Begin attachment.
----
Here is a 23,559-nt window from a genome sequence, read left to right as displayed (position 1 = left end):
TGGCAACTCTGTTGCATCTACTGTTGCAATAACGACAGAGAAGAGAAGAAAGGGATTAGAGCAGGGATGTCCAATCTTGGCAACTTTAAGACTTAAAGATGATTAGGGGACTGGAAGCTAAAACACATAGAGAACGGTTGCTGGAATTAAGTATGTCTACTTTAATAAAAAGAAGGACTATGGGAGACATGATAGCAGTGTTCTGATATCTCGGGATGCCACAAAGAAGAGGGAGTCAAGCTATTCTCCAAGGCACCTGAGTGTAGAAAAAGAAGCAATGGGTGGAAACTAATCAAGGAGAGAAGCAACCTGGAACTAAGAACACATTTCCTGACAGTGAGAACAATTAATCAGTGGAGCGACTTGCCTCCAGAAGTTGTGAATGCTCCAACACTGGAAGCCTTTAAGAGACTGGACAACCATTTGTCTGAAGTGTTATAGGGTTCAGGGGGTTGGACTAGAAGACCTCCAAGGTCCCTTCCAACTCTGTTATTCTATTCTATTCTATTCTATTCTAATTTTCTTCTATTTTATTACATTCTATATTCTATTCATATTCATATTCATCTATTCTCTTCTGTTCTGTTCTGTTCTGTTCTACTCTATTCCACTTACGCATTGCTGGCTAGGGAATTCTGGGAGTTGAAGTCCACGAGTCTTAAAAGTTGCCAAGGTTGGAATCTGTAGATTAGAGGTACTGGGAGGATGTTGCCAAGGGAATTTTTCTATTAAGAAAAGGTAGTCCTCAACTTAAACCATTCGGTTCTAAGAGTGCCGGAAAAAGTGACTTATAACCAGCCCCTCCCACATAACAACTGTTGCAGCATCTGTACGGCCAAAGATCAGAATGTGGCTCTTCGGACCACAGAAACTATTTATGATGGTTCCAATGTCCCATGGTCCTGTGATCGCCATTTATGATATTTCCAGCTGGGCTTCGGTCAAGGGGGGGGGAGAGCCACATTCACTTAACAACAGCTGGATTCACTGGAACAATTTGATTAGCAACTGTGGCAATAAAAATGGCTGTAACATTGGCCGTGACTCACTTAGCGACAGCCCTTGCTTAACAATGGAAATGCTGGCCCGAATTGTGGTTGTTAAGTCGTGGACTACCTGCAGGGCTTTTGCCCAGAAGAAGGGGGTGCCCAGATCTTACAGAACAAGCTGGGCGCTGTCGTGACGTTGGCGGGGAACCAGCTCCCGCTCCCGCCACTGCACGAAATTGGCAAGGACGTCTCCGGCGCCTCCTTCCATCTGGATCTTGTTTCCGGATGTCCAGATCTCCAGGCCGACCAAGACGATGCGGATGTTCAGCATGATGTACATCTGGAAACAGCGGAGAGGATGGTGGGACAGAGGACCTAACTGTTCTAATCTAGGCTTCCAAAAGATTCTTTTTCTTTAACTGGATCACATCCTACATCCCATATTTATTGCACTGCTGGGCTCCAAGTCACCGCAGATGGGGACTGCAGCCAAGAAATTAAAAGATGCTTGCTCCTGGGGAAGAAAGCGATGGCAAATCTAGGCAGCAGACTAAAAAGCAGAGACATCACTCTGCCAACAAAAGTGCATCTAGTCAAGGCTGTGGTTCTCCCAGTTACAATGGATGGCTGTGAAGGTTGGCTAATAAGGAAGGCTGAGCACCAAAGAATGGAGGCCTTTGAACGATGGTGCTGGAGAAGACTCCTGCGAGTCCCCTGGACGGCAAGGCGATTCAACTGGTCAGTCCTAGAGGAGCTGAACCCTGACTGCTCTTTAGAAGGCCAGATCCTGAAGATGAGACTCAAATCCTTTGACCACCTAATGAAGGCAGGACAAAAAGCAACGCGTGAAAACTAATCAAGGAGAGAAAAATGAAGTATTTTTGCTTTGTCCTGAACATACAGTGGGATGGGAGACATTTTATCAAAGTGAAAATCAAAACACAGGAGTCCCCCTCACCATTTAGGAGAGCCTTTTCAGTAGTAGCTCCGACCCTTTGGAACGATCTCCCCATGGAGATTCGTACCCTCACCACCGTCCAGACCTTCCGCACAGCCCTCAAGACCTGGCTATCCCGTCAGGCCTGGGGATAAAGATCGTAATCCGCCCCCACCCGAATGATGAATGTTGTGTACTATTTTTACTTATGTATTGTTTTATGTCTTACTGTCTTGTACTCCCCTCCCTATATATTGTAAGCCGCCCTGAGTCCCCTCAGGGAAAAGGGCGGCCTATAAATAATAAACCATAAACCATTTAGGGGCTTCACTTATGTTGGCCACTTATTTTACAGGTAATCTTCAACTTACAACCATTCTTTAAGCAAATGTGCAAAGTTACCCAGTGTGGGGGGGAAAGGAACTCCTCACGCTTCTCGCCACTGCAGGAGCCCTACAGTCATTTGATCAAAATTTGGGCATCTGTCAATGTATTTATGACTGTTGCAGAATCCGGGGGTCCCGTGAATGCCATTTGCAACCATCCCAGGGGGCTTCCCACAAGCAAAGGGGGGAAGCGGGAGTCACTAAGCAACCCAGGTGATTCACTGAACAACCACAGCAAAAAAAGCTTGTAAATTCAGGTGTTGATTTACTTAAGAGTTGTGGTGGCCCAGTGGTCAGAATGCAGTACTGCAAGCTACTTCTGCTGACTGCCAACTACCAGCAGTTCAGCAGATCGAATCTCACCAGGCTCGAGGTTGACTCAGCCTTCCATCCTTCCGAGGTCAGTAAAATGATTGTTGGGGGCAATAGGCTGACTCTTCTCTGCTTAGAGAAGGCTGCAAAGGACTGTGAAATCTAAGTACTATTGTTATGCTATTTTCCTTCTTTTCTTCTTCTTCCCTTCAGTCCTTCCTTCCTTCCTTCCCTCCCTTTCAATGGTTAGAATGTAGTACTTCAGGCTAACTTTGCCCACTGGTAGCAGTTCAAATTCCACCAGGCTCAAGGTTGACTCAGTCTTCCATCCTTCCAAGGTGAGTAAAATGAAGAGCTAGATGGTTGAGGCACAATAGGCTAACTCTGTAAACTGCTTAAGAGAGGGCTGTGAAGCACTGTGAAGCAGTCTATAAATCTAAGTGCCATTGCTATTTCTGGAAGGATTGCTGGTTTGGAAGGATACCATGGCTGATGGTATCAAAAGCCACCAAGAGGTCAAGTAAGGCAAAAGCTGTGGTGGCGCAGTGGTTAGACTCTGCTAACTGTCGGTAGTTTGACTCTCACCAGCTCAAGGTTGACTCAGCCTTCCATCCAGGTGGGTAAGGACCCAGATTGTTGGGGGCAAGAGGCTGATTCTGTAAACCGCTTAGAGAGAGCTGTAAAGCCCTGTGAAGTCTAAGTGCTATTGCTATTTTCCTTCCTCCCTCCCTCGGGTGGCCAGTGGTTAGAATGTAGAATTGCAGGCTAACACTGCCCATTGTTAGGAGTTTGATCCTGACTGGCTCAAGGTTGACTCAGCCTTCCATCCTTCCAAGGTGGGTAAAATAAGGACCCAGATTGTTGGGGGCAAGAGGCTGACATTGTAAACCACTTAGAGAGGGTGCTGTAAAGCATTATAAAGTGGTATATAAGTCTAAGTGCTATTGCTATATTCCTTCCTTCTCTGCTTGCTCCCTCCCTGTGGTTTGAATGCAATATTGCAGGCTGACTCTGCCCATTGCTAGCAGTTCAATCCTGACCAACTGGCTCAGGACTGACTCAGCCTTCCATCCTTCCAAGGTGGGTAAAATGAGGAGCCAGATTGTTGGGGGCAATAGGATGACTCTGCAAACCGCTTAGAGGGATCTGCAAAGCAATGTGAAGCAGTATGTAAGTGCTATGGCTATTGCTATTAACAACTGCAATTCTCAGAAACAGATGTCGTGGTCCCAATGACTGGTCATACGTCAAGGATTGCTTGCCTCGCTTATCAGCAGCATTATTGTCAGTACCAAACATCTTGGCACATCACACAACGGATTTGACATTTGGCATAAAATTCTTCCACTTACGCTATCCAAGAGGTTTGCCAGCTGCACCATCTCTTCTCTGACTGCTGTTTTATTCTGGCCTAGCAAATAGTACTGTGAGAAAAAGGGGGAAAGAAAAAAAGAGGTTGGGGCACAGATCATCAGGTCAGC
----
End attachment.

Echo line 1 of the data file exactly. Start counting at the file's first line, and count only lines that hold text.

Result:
Here is a 23,559-nt window from a genome sequence, read left to right as displayed (position 1 = left end):